When Your Partner Has Cancer
by Drucilla Brethwaite, MSW, LCSW, OSW-C, and Paul Clark, PhD, LCSW
A cancer diagnosis in the family can elicit strong emotions – fear, anger, sadness – and those strong emotions can interfere with your ability to problem solve and engage in life. In order to find a “new normal” after diagnosis, it helps to become aware of how you and your partner communicate and function as a team.
Cancer can be a time of unpredictability. Both partners often wonder, “What will become of me? Of us?” It’s common for couples to have different emotional reactions to cancer or to struggle with finding the right words to describe their concerns and needs. Knowing how you and your partner are most comfortable with giving and receiving information can minimize communication challenges. For instance, when you are faced with a problem, do you process the situation out loud, or do you tend to take time to mull it over, find the right words, and then talk? What about your partner?
When it comes to receiving information, are you a “details person” or someone who likes to know the big picture and then select your own details? Too much detail can be burdensome for the person with a big-picture mindset. However, details can be important when it comes to cancer. It might be beneficial to have the “detailed” partner attend physician appointments and keep records, then relay that information as needed.
Reinforce your partnership by acknowledging how you both have grown from this experience.
Consider also how long or how often cancer should be a topic of conversation. When talking about cancer, if your partner appears ready to move on to a new topic, be prepared to do so even if you aren’t. Conversely, if your partner needs to leave the door open to a variety of possibilities when talking about cancer, be careful not to set a limit on the discussion even if you’re ready to go forward and make a decision.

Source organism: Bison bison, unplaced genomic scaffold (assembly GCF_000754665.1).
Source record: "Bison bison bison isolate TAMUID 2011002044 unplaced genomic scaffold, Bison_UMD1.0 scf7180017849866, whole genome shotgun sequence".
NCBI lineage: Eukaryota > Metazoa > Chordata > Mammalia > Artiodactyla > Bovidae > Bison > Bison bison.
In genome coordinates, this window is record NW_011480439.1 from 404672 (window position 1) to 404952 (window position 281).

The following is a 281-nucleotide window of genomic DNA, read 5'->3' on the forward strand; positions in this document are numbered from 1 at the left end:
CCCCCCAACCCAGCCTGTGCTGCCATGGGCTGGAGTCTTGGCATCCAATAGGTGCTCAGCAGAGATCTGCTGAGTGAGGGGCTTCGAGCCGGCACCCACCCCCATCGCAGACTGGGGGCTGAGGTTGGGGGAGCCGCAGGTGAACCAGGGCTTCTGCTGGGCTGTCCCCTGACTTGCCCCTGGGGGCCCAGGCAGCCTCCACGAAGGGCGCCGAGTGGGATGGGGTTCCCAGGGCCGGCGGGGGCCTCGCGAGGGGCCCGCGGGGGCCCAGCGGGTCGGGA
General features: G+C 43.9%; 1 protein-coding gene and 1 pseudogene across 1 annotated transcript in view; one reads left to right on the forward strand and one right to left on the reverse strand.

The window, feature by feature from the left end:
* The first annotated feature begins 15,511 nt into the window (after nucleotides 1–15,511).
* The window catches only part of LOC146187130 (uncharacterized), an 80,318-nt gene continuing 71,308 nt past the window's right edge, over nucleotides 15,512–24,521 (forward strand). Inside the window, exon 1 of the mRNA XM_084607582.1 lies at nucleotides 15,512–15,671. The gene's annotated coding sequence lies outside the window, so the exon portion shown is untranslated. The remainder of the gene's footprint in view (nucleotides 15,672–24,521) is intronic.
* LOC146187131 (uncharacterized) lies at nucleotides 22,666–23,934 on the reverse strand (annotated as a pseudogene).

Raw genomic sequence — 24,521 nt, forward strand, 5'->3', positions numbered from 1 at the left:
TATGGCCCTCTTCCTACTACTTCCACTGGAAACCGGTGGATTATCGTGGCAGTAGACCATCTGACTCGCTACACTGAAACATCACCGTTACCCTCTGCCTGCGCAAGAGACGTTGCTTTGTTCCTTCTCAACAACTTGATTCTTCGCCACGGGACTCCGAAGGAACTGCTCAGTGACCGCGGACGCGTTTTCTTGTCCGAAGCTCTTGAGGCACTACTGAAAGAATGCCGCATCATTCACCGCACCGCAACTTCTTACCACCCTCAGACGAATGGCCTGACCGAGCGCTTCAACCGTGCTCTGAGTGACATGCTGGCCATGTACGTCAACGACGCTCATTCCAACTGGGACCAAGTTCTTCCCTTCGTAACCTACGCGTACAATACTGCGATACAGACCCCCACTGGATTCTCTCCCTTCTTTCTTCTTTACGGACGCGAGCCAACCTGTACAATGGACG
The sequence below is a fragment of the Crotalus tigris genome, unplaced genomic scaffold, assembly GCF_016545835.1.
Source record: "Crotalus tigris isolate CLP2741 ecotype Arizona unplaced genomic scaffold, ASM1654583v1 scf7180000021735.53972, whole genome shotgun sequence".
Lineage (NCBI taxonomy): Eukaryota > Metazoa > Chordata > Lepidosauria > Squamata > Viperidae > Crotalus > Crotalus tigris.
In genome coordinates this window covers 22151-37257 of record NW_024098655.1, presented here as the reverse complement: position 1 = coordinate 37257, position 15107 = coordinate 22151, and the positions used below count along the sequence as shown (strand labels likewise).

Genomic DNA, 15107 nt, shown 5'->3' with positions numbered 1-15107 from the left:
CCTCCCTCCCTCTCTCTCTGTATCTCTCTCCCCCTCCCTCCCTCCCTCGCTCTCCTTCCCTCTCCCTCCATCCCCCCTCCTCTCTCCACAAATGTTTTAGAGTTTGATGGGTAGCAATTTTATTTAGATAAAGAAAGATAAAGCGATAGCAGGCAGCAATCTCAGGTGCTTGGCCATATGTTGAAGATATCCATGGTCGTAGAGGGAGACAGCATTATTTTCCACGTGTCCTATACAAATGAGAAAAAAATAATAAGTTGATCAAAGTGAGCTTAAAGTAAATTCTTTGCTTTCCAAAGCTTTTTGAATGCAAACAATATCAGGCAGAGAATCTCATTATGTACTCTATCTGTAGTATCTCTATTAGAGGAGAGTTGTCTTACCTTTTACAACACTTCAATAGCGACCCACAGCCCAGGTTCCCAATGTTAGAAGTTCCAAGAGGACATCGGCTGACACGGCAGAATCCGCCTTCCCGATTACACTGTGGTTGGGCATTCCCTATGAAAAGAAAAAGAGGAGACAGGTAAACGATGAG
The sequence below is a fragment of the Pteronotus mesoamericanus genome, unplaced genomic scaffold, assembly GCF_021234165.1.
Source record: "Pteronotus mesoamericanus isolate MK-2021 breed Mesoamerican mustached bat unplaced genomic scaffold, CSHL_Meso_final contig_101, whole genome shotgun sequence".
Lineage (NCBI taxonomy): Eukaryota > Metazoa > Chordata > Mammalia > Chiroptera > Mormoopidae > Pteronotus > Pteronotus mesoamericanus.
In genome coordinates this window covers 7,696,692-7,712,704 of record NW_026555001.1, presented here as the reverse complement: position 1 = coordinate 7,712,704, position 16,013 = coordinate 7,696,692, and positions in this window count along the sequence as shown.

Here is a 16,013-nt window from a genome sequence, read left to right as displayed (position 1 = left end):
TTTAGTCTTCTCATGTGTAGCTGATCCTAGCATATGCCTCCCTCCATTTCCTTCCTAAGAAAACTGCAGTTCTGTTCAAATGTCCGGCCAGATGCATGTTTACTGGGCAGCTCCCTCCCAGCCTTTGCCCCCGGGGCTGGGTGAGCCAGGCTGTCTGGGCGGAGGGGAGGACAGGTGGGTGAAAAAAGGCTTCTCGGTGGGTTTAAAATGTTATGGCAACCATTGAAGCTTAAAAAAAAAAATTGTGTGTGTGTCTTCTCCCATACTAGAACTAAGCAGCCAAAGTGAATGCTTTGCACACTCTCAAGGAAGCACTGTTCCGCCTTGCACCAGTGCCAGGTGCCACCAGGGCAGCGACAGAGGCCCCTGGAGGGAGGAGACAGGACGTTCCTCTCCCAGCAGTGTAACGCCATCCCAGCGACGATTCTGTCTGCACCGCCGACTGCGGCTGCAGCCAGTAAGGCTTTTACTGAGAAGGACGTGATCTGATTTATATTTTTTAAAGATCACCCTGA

There can be many role changes when your partner has cancer. And when responsibilities change, “rules” for getting things done are going to get broken. No one is a mind reader, so checking where the dishes go in the dishwasher and anticipating unusual reactions to typical behaviors can help minimize conflict. There is a learning curve with new tasks, and despite all your good intentions, you must accept that you are not going to get it right all the time.
Dr. Paul Clark
Keep reasonable expectations. Know your strengths, but also be honest about your limitations. Monitor your energy. Nothing can lead more quickly to misreading a situation – resulting in conflict – than fatigue. Although a lot has changed, identify what remains the same.
Building the Team
Teamwork is essential, and your best team is your old team. Coping with the challenges of cancer involves building on your foundation as a couple. What was it that first drew the two of you together? Having trouble remembering? Take out those old photos and engage in some story telling. Ask yourself, “What is the quality I most admire in my partner?” Is he (or she) creative, adventurous, or funny?
Reinforce your partnership by acknowledging how you both have grown from this experience. For instance, take turns completing this sentence: “Before cancer, I never had to …, but now I know that I can ….”
Feeling connected can also give you strength. Don’t forget the power of touch; sit close, give each other a hand, a shoulder massage, or simply an un- expected hug. Engage in activities that help maintain relationships with family and friends.
When was the last time the two of you did something for the first time? Sharing new experiences provides an opportunity for self-discovery, emotional expression, and memory making. Sign up for a workshop, or attend a sporting event where you can cheer with the crowd and be swept up in the action.
While strong emotion can present challenges to what was once everyday life, it doesn’t have to change the way you feel about each other. Fostering good communication, setting realistic expectations, and working together as a team can help you preserve your identity and intimacy as a couple as you navigate your “new normal” after cancer.
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Drucilla Brethwaite is an oncology counselor for Inova Cancer Services’ Life with Cancer program and a faculty member in the department of Social Work at George Mason University in Fairfax, VA. Dr. Paul Clark is also an oncology counselor for Life with Cancer and an assistant professor in the department of Social Work at George Mason University.
This article was printed from copingmag.com and was originally published in Coping® with Cancer magazine, March/April 2012.